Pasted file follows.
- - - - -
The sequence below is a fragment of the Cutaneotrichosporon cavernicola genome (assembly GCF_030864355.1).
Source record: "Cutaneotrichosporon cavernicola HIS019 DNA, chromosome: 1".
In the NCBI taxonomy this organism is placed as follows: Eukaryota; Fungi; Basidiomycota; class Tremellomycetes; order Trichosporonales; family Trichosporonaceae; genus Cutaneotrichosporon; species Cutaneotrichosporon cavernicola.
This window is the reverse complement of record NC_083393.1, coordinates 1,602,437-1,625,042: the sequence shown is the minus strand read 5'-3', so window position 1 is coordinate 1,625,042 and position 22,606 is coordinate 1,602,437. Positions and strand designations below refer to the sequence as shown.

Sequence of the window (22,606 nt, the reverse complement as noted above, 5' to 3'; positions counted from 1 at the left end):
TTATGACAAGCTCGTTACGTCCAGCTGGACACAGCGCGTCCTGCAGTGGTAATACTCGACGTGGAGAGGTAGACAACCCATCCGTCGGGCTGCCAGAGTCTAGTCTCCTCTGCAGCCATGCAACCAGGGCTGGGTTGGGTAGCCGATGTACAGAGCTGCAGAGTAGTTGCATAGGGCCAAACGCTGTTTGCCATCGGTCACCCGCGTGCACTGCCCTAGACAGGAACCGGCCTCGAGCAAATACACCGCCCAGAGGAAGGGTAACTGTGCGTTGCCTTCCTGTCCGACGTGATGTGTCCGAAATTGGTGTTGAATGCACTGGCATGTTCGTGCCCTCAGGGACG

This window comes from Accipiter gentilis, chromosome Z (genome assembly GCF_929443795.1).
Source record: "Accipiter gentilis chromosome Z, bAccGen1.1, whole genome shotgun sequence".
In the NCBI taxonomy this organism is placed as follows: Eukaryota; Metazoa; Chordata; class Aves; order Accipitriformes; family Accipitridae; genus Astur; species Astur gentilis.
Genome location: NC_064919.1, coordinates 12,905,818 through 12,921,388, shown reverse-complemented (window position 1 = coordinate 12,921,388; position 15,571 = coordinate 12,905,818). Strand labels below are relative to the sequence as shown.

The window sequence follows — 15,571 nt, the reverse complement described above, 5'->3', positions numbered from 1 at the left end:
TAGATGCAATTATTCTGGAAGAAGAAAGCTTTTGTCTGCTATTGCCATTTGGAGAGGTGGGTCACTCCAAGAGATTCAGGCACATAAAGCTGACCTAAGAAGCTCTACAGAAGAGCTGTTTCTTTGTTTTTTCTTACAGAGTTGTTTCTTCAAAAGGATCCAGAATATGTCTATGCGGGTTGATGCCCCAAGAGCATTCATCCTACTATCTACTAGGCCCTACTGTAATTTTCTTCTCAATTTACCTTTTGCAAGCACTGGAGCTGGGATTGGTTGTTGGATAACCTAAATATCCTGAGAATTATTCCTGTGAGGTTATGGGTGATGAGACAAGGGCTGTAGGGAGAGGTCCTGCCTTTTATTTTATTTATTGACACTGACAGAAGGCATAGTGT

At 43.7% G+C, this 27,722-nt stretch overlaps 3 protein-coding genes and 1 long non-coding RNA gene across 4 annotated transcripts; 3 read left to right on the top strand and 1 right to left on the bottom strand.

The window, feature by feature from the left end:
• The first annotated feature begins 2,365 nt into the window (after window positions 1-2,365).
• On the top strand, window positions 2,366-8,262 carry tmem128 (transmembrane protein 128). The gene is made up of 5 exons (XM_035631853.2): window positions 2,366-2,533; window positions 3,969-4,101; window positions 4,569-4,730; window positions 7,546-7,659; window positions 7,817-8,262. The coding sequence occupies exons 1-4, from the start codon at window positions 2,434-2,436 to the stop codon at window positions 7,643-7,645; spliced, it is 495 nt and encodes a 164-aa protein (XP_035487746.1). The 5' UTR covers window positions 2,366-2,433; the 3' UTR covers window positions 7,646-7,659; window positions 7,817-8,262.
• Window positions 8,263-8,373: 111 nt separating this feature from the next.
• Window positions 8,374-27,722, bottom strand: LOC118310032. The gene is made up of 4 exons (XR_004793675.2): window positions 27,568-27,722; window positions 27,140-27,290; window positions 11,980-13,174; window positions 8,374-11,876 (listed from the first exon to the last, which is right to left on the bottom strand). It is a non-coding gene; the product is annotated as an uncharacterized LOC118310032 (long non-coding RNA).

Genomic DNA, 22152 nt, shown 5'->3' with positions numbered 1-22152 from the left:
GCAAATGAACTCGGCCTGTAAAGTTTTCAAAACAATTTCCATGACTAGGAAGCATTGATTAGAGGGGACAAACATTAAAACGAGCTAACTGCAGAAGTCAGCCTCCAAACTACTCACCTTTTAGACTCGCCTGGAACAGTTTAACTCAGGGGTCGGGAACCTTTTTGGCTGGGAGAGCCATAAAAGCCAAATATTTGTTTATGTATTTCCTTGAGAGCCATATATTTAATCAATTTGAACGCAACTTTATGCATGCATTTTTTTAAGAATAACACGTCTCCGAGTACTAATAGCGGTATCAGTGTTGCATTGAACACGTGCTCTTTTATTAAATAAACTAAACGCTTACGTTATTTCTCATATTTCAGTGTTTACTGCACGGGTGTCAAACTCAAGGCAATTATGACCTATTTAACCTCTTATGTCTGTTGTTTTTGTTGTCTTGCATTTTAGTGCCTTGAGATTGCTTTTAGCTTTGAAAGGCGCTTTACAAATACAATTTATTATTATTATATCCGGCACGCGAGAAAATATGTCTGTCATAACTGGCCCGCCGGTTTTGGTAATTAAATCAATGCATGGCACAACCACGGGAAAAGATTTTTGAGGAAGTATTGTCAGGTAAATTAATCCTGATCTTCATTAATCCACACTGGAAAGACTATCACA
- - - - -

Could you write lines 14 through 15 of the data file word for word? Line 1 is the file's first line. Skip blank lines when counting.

The window, feature by feature from the left end:
• The first annotated feature begins 2,365 nt into the window (after window positions 1-2,365).